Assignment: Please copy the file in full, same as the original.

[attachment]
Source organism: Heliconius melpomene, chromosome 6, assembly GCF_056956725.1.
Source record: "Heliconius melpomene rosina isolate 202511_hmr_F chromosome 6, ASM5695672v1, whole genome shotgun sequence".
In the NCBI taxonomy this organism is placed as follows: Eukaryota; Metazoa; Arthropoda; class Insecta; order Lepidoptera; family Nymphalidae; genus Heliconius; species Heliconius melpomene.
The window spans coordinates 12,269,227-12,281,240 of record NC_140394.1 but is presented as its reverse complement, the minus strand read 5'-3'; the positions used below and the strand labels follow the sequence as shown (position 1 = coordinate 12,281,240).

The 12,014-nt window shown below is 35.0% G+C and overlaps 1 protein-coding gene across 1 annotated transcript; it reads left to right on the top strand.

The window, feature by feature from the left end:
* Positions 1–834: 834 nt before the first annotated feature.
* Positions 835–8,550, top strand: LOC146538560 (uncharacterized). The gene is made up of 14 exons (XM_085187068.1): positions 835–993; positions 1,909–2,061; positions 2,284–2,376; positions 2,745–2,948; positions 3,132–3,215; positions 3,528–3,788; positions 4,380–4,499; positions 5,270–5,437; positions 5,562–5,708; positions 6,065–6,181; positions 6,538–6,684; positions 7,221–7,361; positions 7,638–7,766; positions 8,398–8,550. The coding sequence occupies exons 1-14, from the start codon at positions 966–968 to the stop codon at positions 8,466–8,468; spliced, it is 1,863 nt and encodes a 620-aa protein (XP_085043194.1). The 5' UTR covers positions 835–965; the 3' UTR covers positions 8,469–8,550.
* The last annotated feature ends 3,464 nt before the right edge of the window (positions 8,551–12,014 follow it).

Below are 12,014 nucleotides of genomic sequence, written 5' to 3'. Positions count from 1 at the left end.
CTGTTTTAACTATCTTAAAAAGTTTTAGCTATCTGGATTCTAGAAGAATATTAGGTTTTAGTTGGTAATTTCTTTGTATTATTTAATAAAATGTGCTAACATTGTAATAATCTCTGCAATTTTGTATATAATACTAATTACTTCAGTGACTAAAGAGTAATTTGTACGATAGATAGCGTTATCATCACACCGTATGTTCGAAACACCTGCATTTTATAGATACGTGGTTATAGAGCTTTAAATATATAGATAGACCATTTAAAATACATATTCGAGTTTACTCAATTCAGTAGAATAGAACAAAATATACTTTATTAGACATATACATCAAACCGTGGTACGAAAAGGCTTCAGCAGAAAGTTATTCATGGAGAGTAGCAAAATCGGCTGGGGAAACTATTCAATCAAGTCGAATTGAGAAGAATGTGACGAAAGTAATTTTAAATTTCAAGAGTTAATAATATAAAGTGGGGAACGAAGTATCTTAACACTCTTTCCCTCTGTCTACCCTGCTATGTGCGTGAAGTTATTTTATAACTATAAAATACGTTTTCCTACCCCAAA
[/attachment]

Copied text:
Source organism: Heliconius melpomene, chromosome 6, assembly GCF_056956725.1.
Source record: "Heliconius melpomene rosina isolate 202511_hmr_F chromosome 6, ASM5695672v1, whole genome shotgun sequence".
In the NCBI taxonomy this organism is placed as follows: Eukaryota; Metazoa; Arthropoda; class Insecta; order Lepidoptera; family Nymphalidae; genus Heliconius; species Heliconius melpomene.
The window spans coordinates 12,269,227-12,281,240 of record NC_140394.1 but is presented as its reverse complement, the minus strand read 5'-3'; the positions used below and the strand labels follow the sequence as shown (position 1 = coordinate 12,281,240).

The 12,014-nt window shown below is 35.0% G+C and overlaps 1 protein-coding gene across 1 annotated transcript; it reads left to right on the top strand.

The window, feature by feature from the left end:
* Positions 1–834: 834 nt before the first annotated feature.
* Positions 835–8,550, top strand: LOC146538560 (uncharacterized). The gene is made up of 14 exons (XM_085187068.1): positions 835–993; positions 1,909–2,061; positions 2,284–2,376; positions 2,745–2,948; positions 3,132–3,215; positions 3,528–3,788; positions 4,380–4,499; positions 5,270–5,437; positions 5,562–5,708; positions 6,065–6,181; positions 6,538–6,684; positions 7,221–7,361; positions 7,638–7,766; positions 8,398–8,550. The coding sequence occupies exons 1-14, from the start codon at positions 966–968 to the stop codon at positions 8,466–8,468; spliced, it is 1,863 nt and encodes a 620-aa protein (XP_085043194.1). The 5' UTR covers positions 835–965; the 3' UTR covers positions 8,469–8,550.
* The last annotated feature ends 3,464 nt before the right edge of the window (positions 8,551–12,014 follow it).

Below are 12,014 nucleotides of genomic sequence, written 5' to 3'. Positions count from 1 at the left end.
CTGTTTTAACTATCTTAAAAAGTTTTAGCTATCTGGATTCTAGAAGAATATTAGGTTTTAGTTGGTAATTTCTTTGTATTATTTAATAAAATGTGCTAACATTGTAATAATCTCTGCAATTTTGTATATAATACTAATTACTTCAGTGACTAAAGAGTAATTTGTACGATAGATAGCGTTATCATCACACCGTATGTTCGAAACACCTGCATTTTATAGATACGTGGTTATAGAGCTTTAAATATATAGATAGACCATTTAAAATACATATTCGAGTTTACTCAATTCAGTAGAATAGAACAAAATATACTTTATTAGACATATACATCAAACCGTGGTACGAAAAGGCTTCAGCAGAAAGTTATTCATGGAGAGTAGCAAAATCGGCTGGGGAAACTATTCAATCAAGTCGAATTGAGAAGAATGTGACGAAAGTAATTTTAAATTTCAAGAGTTAATAATATAAAGTGGGGAACGAAGTATCTTAACACTCTTTCCCTCTGTCTACCCTGCTATGTGCGTGAAGTTATTTTATAACTATAAAATACGTTTTCCTACCCCAAA